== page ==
A Wisconsin-based atheist organization has threatened a middle school in Ohio with a lawsuit should school officials not remove a portrait of Jesus Christ from a hallway.
The Freedom From Religion Foundation of Madison sent a letter last week to officials at Jackson City Schools over the portrait, which hangs in the Jackson Middle School building.
In an interview with local media, FFRF staff attorney Rebecca Markert said that the portrait is unconstitutional and also alienating to non-Christian students.
"If a large portrait of Jesus were to hang in Jackson Middle School, an objective observer would have no doubt that it had the district's stamp of approval," said Markert to WKKJ-FM of Chillicothe.
In her letter on behalf of an unnamed individual who informed the FFRF of the portrait, Markert called the image "an egregious violation of the First Amendment."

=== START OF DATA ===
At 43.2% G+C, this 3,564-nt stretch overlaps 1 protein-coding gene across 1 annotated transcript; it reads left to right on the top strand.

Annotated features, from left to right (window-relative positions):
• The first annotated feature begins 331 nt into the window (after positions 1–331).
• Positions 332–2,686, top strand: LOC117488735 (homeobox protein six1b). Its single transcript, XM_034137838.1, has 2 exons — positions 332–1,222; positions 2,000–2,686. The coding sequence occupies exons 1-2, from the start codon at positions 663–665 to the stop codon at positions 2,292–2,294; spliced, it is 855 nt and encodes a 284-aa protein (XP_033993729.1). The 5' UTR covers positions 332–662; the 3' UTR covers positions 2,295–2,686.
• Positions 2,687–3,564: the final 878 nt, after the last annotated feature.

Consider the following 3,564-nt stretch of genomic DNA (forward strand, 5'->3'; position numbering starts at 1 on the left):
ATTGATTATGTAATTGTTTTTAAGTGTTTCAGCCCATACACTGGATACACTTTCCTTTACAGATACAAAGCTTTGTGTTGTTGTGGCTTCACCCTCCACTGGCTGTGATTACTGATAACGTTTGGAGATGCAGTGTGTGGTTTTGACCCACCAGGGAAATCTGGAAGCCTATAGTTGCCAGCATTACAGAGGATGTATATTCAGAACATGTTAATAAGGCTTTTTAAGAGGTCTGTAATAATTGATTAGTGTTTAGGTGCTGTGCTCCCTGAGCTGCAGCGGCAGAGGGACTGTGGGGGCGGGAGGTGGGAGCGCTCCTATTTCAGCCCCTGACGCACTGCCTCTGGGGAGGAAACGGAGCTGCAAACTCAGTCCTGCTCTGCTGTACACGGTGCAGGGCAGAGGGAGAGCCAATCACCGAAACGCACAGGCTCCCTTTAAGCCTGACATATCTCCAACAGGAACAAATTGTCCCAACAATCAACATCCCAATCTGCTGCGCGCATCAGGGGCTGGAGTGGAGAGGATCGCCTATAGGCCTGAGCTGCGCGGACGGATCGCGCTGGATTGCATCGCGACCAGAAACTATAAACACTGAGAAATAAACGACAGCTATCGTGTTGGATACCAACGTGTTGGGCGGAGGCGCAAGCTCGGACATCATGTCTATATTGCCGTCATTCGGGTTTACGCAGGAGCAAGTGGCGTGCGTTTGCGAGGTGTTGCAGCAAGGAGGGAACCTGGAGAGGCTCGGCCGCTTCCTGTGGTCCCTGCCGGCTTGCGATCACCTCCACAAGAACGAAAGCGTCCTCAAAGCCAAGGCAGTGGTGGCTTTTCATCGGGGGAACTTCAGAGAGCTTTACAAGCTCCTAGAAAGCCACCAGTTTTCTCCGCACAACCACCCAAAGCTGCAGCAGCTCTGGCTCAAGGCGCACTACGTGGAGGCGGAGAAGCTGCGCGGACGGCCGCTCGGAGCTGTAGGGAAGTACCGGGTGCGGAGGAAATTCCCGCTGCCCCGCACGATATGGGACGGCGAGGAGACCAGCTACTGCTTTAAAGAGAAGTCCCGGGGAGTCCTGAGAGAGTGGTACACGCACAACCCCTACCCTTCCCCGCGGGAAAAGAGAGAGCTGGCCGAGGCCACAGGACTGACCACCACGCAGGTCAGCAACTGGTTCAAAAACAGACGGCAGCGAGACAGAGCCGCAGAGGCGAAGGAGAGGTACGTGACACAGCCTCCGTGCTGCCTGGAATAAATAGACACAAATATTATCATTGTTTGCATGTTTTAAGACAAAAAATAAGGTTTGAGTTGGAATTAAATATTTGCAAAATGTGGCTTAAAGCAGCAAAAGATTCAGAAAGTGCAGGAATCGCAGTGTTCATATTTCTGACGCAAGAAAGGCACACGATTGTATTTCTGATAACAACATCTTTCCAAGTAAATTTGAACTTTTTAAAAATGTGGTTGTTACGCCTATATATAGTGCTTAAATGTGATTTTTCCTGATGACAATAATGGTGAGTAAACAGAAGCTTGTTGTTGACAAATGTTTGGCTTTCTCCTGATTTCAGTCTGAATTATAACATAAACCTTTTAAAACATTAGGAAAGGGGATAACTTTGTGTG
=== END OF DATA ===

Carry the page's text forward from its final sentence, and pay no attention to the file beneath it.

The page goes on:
"It is illegal for Jackson Middle School to post religious images on the walls of its school. If true, the District must remove the picture of Jesus at once," wrote Markert. "We ask that you commence an immediate investigation into this allegation and take the appropriate and necessary steps to bring Jackson Middle School into compliance with the Constitution."
The portrait has been at Jackson Middle since 1947, when a student organization known as the Hi-Y Club, an organization associated with the Young Man's Christian Association (YMCA), donated it.
Phil Howard, district superintendent for Jackson City Schools, said in an interview with WKKJ that the Jesus portrait was one of several pictures on the "Hall of Honor" display at Jackson Middle. These pictures include a variety of other faces, including distinguished alumni and influential historical figures.
"I'm certainly not going to run down there and take the picture down because some group from Madison, Wisconsin, who knows nothing about the culture of our community or why the picture is even there, wants me to take it down," said Howard.
Jackson City Schools did not return comment to The Christian Post by press time.